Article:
11. Simon the Canaanite was also one of the 5 who helped evangelize Armenia. He was also said to have traveled to Egypt and Persia and Mesopotamia and even as far as Britian. However, it appears he was martyred in Persia.

    12. Matthias is the last of the 12 that replaced Judas who betrayed Christ. The selection of the replacement had certain qualifications, however. He had to have known Christ and been one of his followers as well as having been witness to his resurrection as seen in Acts 1:26. There is some speculation, however, as to why James the brother of Jesus was not considered. However, James was not converted until after being a witness to Christ being resurrected. Also, there is the question of why Paul was not chosen. However, Paul did not personally meet Christ except on the road to Damascus, and he was not converted until long after the election of Matthias. He was also one of the 5 to evangelize Armenia as well. According to the Martyrdom of St. Matthias, he was sent to Damascus, and died at Phaleaon which is a city in Judea. He had reportidly been stoned to death by the Jews for preaching Christ.

    So what, you may ask? Who cares? I say the question has to be asked as to what motivated these men to give up everything they had including their very lives? Was it all for a lie? Was it because they were duped into believing that Christ had arisen, or maybe, just maybe, they are witness to the truth of his resurrection.
  2. Earth
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    04 Jul '07 21:30
    Originally posted by whodey
    ... I say the question has to be asked as to what motivated these men to give up everything they had including their very lives?
    That is a very interesting question. Why would they do all this when BELIEVING alone is all they really needed to do.
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    04 Jul '07 21:34
    Originally posted by Varqa
    That is a very interesting question. Why would they do all this when BELIEVING alone is all they really needed to do.
    Sure they were "saved". It was not as if they needed to go spread the word in order to be saved. However, they knew that their Lord desired them to go spread the good news. They loved Jesus and they desired to please him because they knew God loves us all and desired for us all to hear the good news so that we might believe as well.
  4. Standard memberNemesio
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    04 Jul '07 21:461 edit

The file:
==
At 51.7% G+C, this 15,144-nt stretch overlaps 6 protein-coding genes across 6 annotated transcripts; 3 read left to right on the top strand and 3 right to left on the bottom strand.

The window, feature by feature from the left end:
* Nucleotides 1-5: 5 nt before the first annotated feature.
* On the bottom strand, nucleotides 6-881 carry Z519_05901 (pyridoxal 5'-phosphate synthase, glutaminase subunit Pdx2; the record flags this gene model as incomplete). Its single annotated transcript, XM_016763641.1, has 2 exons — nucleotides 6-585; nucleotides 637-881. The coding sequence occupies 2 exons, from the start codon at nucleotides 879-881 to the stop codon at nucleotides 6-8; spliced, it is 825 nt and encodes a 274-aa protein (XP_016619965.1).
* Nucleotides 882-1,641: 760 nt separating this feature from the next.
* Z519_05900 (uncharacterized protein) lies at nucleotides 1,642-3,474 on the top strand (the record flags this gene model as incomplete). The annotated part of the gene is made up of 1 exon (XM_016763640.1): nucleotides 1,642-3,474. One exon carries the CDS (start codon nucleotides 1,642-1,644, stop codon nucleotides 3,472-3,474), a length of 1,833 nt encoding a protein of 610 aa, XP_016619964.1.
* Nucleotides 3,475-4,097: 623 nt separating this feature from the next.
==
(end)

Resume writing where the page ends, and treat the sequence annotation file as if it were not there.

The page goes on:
Originally posted by whodey
    1. Peter is the first disciple and arguably the most famous. It was Peter whom Christ said he would build his church. It was Peter who followed Christ all the way to the cross. It was Peter for whom the Catholic church was founded. Peter was rumored to have been buried where the Vatican now stands and the prophecy regarding Peter being the "rock" upon wh Christ had arisen, or maybe, just maybe, they are witness to the truth of his resurrection.
    It would be interesting to know the citations for all of these histories. That is, when was the
    Acts of Sts Andrew and Bartholomew penned and by whom (e.g.)?

    Nemesio

    P.S., No one who has studied the Greek reasonably believes that the author of the Gospel of St
    John and the author of Revelation (singular!) was the same individual (except Biblical literalists).
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    04 Jul '07 21:511 edit
    Originally posted by whodey
    Sure they were "saved". It was not as if they needed to go spread the word in order to be saved. However, they knew that their Lord desired them to go spread the good news. They loved Jesus and they desired to please him because they knew God loves us all and desired for us all to hear the good news so that we might believe as well.
    Whodey can we discuss what the word "Saved" means.

    Lets say someone was worshiping a stone. And GOD send him a prophet to tell him who the true GOD is, so this man worshiped GOD instead of the stone. So instead of being in death (separation from GOD) , he knew the true GOD ,and won the eternal life. Don't you see that this prophet "saved" this man, and you can consider him the man's saviour.
  6. Joined
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    04 Jul '07 22:00
    Originally posted by whodey